State Panel Sets Deadline For Job Growth Strategy

By Raymond McCaffrey
Washington Post Staff Writer
Thursday, May 31, 2007

A subcabinet created by Maryland Gov. Martin O'Malley met for the first time yesterday and gave itself a Dec. 1 deadline to develop a strategy to address transportation, education and other needs related to projected job growth from the Pentagon's base realignment plan.

Speaking before the base realignment and closure subcabinet went into a closed session, O'Malley (D) said that the BRAC process -- projected to generate 45,000 to 60,000 federal and private-sector jobs in the state -- would make national security one of "the very strong horses" driving Maryland's future economy.

Although the governor said it is better to be faced with the challenge of adding jobs than "shedding" them, it is "going to be a fight and a struggle every day" to be prepared for the arrival of the workers.

"This is going to be a relentless effort," O'Malley said.

Yesterday's meeting occurred about two years after the Pentagon announced its realignment plan, which calls for military base closures in many states.

But in Maryland, Fort Meade in Anne Arundel County stands to gain about 5,700 jobs directly and thousands more through related businesses. More than 9,000 jobs will go directly to Harford County, home of Aberdeen Proving Ground, and workers will also be added at the National Naval Medical Center in Bethesda and Andrews Air Force Base in Prince George's County.

With BRAC plans required by law to take effect New Year's Day 2011, the jurisdictions most affected have been working together to adjust their transportation and school construction priorities to meet the influx of workers. The BRAC subcabinet, which includes Cabinet members from transportation, planning and other areas, will serve as a clearinghouse for requests from jurisdictions vying for more $21 billion in BRAC-related transportation money.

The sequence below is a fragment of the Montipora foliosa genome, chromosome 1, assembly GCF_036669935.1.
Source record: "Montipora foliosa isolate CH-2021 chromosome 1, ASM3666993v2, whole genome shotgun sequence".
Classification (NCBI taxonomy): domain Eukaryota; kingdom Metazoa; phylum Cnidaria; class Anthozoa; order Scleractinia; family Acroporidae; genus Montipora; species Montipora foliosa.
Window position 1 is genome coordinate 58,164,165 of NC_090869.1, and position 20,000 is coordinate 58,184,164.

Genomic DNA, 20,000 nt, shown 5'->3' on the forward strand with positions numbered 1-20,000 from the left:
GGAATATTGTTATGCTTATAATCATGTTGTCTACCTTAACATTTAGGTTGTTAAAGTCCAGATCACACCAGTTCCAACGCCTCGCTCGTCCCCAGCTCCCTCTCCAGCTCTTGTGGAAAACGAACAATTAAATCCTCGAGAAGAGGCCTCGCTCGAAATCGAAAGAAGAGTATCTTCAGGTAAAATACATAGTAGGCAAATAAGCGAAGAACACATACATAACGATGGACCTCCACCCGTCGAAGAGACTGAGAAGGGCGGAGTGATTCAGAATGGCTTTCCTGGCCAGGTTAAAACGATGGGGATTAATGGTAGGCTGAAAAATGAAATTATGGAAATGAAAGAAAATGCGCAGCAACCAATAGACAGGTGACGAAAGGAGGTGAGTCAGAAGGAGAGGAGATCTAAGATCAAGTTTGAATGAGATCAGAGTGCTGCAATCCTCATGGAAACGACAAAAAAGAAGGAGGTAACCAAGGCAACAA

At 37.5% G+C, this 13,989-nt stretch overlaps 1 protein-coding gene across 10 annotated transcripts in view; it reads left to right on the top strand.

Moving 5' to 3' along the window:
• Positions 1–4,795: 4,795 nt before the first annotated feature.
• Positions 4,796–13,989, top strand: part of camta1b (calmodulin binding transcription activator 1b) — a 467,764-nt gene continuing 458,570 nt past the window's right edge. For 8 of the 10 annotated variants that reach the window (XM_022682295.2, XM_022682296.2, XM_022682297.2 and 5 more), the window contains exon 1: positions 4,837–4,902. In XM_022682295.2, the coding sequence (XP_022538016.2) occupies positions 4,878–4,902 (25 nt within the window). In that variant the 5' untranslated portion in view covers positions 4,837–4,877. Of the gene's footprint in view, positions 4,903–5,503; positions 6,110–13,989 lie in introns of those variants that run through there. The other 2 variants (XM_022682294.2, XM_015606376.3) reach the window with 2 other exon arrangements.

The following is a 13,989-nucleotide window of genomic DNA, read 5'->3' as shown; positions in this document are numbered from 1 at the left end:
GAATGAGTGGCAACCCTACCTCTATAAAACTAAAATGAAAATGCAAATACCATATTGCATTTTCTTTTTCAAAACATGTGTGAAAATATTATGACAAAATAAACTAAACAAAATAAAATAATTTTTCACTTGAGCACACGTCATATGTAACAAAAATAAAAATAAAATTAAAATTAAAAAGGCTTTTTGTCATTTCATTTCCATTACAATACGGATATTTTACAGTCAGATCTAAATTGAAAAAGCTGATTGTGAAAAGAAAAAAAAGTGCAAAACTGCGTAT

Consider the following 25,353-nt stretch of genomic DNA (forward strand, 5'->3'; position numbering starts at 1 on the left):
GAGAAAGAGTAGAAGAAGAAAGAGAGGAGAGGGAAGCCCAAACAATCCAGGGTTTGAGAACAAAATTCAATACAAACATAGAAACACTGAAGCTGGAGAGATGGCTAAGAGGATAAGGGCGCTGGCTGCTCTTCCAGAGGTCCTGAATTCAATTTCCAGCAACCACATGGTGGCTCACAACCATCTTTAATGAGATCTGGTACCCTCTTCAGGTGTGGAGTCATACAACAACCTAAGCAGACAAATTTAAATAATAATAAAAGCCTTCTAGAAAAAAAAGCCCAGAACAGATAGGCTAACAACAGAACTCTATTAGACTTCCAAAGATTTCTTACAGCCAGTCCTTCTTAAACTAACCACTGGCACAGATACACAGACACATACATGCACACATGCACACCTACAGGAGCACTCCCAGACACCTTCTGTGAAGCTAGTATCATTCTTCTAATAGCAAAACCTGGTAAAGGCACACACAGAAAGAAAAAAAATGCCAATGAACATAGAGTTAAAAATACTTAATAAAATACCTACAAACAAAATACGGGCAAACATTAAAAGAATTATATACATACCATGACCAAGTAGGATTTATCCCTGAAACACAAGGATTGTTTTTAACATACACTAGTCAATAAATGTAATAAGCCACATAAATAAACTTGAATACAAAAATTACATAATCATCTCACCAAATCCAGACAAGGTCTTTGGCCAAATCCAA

"It is through a coordinated effort that we will be able to accomplish this mission," said Asuntha Chiang-Smith, who was introduced yesterday as the BRAC subcabinet's executive director, after having served as administrator of the Office of Military and Federal Affairs in Maryland's Department of Business and Economic Development.

A major goal of the subcabinet will be to create a plan to address needs such as transportation, higher education and the availability of housing for the more than 28,000 new households expected in the state.

Lt. Gov. Anthony G. Brown (D), who will oversee the subcabinet, said yesterday that members will meet 10 times in the next six months in communities across the state. He said the subcabinet will present a recommendation to the governor for a strategic statewide plan by Dec. 1.

"We have challenges to build roads," he said. "We have challenges to train our workforce."

Brown has previously stressed that much of the BRAC-related planning is underway. For example, transportation projects designed to accommodate BRAC growth are included in the state's seven-year planning cycle and, in some cases, are under construction.

But local jurisdictions have said that many necessary projects won't be completed before the new workers arrive. Rail lines that could alleviate traffic congestion are not fully funded, although a proposed extension of Metro's Green Line north from Greenbelt to Baltimore-Washington International Thurgood Marshall Airport is being studied.

It will be the job of the subcabinet to determine whether any timetables need to be altered.

Brown has emphasized that the base realignment will affect only a portion of the state's growth over the next 15 to 20 years, albeit a significant portion.

"This is the largest single economic growth activity in Maryland since World War II," he said.

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